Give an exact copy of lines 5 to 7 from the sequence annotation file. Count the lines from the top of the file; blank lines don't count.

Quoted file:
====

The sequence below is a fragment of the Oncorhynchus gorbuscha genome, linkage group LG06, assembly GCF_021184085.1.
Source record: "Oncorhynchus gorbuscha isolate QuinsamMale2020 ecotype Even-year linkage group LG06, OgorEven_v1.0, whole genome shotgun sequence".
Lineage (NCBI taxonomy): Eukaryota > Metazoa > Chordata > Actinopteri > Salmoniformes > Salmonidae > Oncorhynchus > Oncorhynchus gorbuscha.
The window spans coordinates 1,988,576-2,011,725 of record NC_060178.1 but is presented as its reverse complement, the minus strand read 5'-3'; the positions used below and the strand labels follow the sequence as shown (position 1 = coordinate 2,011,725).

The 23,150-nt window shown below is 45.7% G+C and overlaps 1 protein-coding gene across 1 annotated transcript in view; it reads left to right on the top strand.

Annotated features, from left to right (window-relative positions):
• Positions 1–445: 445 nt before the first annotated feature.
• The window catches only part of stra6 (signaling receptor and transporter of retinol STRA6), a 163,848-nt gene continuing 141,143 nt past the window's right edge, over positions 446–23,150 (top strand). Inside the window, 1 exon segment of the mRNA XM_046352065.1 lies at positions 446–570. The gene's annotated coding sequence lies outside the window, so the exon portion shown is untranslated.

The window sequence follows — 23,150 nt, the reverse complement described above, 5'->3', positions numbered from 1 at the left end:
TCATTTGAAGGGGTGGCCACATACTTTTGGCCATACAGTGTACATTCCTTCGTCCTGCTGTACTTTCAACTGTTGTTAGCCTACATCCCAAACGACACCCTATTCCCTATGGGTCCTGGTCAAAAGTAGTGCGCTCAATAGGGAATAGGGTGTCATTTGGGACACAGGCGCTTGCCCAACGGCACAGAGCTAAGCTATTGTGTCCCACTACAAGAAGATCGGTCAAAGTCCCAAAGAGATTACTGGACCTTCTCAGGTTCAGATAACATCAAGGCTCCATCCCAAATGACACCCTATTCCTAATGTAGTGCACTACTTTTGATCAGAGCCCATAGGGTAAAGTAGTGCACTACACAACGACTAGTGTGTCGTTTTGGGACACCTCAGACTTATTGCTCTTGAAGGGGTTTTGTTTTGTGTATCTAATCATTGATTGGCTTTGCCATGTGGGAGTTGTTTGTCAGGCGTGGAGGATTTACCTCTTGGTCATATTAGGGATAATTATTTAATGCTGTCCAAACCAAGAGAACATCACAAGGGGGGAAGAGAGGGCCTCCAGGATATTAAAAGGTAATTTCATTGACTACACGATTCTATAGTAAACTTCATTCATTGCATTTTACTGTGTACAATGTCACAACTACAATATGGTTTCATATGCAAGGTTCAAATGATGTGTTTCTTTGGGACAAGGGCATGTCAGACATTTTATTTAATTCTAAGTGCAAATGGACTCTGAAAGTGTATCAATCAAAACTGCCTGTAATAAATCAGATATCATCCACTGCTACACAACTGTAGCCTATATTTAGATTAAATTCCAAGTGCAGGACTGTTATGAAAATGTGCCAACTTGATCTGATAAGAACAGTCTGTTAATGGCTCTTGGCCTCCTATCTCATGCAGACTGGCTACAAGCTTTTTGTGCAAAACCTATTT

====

The 23,150-nt window shown below is 45.7% G+C and overlaps 1 protein-coding gene across 1 annotated transcript in view; it reads left to right on the top strand.

Annotated features, from left to right (window-relative positions):
• Positions 1–445: 445 nt before the first annotated feature.